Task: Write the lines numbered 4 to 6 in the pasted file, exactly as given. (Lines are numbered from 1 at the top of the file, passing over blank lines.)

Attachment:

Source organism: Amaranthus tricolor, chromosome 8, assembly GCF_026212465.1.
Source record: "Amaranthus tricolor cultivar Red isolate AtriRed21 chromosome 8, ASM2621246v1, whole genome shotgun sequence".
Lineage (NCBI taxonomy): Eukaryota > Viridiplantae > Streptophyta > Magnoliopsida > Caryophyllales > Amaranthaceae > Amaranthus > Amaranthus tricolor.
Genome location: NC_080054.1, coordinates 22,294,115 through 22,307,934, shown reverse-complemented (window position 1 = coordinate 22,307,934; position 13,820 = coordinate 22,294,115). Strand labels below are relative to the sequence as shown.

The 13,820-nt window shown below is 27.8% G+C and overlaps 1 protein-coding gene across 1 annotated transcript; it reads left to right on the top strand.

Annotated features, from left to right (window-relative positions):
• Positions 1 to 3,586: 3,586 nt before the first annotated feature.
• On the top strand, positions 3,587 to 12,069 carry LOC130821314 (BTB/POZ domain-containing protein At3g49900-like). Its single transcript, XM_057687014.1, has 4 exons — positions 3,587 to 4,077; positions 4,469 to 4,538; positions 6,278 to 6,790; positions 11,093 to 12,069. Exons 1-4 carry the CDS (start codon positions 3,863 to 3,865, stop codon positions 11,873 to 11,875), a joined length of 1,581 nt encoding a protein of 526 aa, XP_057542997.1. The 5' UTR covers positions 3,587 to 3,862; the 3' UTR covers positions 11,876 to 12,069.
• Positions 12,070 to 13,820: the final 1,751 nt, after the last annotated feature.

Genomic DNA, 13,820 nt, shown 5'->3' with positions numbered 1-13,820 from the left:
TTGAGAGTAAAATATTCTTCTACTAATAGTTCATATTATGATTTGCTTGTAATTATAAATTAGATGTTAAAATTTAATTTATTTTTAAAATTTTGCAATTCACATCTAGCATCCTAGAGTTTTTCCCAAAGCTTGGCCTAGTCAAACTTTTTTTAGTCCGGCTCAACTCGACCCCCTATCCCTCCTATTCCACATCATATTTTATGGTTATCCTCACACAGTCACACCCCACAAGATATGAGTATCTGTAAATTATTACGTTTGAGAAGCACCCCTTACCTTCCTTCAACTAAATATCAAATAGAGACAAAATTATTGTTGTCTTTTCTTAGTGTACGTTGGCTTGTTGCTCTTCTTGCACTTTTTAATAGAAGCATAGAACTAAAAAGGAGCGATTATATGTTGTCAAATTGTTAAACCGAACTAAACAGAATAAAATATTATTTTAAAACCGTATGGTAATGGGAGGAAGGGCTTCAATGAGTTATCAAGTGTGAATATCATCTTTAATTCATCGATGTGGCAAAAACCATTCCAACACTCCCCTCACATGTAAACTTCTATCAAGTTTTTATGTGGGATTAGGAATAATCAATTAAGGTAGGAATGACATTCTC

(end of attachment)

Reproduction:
Genome location: NC_080054.1, coordinates 22,294,115 through 22,307,934, shown reverse-complemented (window position 1 = coordinate 22,307,934; position 13,820 = coordinate 22,294,115). Strand labels below are relative to the sequence as shown.

The 13,820-nt window shown below is 27.8% G+C and overlaps 1 protein-coding gene across 1 annotated transcript; it reads left to right on the top strand.

Annotated features, from left to right (window-relative positions):